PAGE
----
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If you recently updated your iPhone to the latest iOS version and noticed a slower rate of charging, you're not alone. Since iOS 16.1, Apple has been rolling out a new power-saving feature called Clean Energy Charging to iPhones across the US.
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When your iPhone is plugged into a charger, Clean Energy Charging measures your local energy grid and throttles the phone's charging speed so that it only pulls electricity during times of cleaner energy production. That means that during peak hours -- usually between 2 p.m. to 7 p.m. -- your iPhone won't charge as fast as you may need, if at all.
It's hard to argue against a feature that promotes sustainability and a healthier planet, but there are certainly moments when time is of the essence and the normal charging rate, let alone a faster one, is much needed. Apple also has Clean Energy Charging turned on by default, which may catch some users off guard. For those who can relate, here's how to turn off the new charging feature.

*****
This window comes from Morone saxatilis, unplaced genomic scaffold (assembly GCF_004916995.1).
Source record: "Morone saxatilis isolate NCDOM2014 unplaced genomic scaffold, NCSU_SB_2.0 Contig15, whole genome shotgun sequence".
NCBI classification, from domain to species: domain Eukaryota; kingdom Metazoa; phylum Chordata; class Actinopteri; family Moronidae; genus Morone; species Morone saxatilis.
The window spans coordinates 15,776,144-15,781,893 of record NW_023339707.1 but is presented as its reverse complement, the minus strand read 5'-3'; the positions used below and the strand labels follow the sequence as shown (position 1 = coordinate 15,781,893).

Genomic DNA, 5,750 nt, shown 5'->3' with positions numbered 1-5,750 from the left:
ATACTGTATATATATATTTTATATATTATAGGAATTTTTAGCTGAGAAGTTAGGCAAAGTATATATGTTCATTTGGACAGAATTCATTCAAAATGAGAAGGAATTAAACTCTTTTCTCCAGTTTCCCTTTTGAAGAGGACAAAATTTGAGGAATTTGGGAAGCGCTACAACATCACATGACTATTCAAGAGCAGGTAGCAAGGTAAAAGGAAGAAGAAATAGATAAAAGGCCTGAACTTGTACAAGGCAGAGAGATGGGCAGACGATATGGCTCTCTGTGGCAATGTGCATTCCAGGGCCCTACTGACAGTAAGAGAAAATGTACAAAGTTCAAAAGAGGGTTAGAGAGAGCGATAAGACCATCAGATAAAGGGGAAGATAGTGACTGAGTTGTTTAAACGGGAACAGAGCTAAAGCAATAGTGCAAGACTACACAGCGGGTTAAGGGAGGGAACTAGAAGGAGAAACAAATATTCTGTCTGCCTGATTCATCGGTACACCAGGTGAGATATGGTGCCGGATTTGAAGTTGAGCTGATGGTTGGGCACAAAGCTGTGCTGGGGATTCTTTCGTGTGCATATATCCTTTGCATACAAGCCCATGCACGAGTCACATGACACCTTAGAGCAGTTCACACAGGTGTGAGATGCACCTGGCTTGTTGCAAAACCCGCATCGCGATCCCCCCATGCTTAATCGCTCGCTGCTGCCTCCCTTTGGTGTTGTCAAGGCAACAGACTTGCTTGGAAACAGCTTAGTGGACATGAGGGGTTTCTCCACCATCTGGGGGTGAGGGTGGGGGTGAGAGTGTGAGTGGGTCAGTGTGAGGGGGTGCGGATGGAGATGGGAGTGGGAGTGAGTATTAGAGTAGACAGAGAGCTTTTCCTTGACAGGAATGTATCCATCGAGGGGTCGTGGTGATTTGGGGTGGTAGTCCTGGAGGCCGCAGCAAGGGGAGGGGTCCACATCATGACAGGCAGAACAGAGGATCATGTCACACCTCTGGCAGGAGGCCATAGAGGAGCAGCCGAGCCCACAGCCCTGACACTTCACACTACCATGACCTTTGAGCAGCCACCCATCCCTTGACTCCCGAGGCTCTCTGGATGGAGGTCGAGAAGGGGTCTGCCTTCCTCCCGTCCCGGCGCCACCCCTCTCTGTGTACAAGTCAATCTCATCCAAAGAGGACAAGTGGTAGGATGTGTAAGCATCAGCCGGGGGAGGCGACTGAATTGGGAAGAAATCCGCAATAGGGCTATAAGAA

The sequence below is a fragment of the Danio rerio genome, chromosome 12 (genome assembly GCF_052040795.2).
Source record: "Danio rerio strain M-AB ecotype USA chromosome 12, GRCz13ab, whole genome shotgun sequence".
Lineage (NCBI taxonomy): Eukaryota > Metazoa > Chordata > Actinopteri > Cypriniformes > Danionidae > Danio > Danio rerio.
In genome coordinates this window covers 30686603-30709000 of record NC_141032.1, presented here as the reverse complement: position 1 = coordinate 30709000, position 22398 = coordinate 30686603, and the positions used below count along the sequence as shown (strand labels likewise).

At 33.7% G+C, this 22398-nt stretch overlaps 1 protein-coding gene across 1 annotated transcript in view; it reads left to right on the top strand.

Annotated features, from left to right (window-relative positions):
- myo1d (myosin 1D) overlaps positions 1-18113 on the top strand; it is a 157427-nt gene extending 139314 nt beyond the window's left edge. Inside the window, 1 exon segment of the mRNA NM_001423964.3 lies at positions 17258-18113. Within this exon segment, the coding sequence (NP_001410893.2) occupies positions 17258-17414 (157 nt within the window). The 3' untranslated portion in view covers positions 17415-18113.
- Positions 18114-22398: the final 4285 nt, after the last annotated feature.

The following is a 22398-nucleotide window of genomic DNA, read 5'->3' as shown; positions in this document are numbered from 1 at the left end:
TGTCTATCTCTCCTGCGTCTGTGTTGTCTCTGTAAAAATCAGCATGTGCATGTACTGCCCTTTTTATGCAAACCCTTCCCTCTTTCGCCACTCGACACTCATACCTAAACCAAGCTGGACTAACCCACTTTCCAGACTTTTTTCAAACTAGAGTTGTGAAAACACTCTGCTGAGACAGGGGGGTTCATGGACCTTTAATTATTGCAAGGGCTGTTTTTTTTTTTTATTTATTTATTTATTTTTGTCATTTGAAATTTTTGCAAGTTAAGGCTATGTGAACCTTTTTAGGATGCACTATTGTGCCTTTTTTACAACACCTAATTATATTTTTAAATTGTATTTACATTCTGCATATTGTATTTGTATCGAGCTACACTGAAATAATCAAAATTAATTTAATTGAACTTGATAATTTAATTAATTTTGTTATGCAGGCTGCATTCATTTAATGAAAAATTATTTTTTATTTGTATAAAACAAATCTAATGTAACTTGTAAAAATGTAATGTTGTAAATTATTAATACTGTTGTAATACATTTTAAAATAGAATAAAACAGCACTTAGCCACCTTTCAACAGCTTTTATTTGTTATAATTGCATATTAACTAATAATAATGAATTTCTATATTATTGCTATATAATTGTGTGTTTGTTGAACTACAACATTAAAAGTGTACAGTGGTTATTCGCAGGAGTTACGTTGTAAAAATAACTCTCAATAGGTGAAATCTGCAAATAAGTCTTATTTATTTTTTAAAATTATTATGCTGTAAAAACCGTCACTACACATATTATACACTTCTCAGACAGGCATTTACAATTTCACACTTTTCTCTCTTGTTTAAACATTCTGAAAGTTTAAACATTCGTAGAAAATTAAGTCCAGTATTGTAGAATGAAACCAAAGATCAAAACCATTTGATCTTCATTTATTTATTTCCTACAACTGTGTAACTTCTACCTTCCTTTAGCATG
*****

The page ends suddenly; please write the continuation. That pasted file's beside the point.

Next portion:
You'll first want to navigate to your iPhone's battery settings. Do this by opening the settings app and then scrolling down to the "Battery" tab.
Also: Is your iPhone 'Charging on Hold'? Here's what you should do
From the battery settings menu, tap on "Battery Health & Charging," and then toggle off "Clean Energy Charging."
A pop-up will appear asking if you'd like to turn off the feature until tomorrow or permanently. You can always manually turn it back on, of course.
If you don't see the Clean Energy Charging setting, there's a chance that your iPhone is not operating on iOS 16.1 or later. You'll have to update to the latest software version first. Even then, if you're still experiencing slow charging speeds, I'd recommend picking up a compatible, fast charger.
According to Apple, Clean Energy Charging only works when your iPhone is plugged in at a time and location that it deems as common. For example, it will work when you're charging at home or at the office but not at the airport.
While there is no definitive method of charging that yields the healthiest results, ZDNET's team of mobile experts has found the following ways helpful in reducing battery degradation: